A recent article about an upcoming payment rule for inpatient rehabilitation hospitals and units, commonly referred to as IRFs, portrayed a controversial Medicare proposal to allow nonphysician practitioners (physician assistants and nurse practitioners) to perform the services currently provided by rehabilitation physicians in IRFs as a “turf war” between provider groups. However, this omits the voice of a third group with strong views on this issue—patients.
If finalized as proposed, the rule could put patients at serious risk. Patients typically arrive in IRFs in crisis, following severe illness or injury and in need of intensive rehabilitative care and medical management. They entrust their lives to IRFs to restore their health and function. Medicare patients defer to IRF providers because they assume the federal rules governing these hospitals justify their trust in their providers. This trust is violated when nonphysician practitioners replace rehabilitation physicians in making major IRF care decisions.
IRFs are not skilled-nursing facilities. They provide hospital-level care. IRFs treat some of the most complex Medicare patients, many with severe injuries or illnesses and multiple comorbidities. The rehabilitation teams in IRFs are led by highly trained physicians, typically with board certification and long-term, specialized experience in medical rehabilitation.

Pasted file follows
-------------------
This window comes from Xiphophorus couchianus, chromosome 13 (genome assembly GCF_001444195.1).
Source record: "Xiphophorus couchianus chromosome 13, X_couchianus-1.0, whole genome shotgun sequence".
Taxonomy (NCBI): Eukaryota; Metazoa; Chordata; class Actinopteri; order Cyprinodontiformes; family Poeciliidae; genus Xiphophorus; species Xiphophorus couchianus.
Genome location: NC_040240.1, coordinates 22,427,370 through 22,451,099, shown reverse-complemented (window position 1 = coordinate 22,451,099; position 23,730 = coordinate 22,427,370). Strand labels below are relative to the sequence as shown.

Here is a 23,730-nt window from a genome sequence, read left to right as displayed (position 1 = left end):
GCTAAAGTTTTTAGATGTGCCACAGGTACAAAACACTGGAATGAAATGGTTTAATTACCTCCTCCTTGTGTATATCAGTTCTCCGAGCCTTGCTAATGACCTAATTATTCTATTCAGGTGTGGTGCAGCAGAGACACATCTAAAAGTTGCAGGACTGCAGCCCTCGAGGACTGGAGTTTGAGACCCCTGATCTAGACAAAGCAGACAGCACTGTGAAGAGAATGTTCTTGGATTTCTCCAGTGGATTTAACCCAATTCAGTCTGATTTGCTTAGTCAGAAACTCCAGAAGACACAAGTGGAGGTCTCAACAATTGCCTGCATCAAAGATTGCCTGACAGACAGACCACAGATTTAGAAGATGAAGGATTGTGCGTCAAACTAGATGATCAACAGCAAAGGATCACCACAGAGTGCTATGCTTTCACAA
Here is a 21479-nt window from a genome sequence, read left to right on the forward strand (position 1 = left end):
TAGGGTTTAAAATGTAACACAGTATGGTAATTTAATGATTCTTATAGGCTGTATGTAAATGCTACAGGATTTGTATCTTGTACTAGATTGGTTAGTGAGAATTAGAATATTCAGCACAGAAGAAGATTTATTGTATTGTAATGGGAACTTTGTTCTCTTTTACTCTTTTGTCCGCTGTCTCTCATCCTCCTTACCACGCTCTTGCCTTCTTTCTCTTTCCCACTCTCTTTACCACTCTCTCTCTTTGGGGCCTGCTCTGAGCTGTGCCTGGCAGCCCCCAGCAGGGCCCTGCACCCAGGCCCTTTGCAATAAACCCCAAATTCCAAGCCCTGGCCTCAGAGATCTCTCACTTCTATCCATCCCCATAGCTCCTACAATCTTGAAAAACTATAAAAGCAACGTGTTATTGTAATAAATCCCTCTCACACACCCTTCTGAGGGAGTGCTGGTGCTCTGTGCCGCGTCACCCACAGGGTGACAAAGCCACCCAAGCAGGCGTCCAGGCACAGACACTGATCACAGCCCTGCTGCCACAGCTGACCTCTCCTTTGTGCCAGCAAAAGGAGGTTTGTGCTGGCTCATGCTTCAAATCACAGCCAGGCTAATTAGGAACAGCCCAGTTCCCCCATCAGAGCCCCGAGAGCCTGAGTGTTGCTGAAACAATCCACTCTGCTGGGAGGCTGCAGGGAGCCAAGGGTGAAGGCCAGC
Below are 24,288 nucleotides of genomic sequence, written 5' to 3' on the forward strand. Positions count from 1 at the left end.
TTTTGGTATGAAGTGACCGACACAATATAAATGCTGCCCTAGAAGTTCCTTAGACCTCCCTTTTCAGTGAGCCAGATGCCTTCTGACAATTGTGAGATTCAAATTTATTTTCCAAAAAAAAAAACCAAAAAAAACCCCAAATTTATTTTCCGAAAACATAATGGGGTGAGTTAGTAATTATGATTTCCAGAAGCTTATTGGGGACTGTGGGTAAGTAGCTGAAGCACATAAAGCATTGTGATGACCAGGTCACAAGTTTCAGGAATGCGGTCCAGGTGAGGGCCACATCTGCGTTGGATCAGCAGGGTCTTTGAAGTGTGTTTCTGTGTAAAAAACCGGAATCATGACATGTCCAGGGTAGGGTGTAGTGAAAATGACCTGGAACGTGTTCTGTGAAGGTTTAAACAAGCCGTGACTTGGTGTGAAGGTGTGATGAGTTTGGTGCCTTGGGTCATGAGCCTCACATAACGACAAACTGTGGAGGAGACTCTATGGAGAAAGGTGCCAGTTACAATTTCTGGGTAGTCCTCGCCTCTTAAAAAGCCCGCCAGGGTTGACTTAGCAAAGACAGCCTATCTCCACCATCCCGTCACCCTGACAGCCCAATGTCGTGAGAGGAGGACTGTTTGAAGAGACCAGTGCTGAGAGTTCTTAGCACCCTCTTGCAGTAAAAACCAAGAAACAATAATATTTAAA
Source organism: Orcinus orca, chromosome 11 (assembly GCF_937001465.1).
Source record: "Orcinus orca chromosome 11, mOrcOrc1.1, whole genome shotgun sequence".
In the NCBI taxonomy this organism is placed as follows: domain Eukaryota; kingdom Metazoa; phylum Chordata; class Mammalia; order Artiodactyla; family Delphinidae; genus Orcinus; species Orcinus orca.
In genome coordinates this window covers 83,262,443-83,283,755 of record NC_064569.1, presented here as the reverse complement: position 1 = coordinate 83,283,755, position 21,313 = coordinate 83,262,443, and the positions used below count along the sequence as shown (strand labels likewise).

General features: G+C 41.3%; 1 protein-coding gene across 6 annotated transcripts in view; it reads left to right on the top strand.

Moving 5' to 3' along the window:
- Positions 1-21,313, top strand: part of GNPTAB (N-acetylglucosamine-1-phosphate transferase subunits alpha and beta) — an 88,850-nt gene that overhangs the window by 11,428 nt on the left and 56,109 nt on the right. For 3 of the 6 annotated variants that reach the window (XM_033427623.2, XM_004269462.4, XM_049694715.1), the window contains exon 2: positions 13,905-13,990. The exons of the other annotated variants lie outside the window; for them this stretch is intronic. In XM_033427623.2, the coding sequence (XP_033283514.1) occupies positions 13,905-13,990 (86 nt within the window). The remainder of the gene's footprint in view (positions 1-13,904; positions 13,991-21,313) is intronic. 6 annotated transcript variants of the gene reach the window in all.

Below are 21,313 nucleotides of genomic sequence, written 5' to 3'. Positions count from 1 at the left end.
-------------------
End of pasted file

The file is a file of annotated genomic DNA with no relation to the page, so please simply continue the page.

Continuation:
The patients our organizations represent have serious, often lifelong conditions such as brain injury, spinal cord injury and multiple sclerosis. IRF care can set the stage for a lifetime of health and function rather than disability. We believe rehabilitation physicians must retain the role of directing IRF care to ensure that these patients receive the expert treatment they need and deserve.
Susan H. Connors
President and CEO
Brain Injury Association of America, on behalf of the Coalition to Preserve Rehabilitation (CPR) Steering Committee
(The CPR is a coalition of 55 national organizations that represent patients—and the clinicians who serve them—in need of the intensive level of medical rehabilitation services IRFs provide.)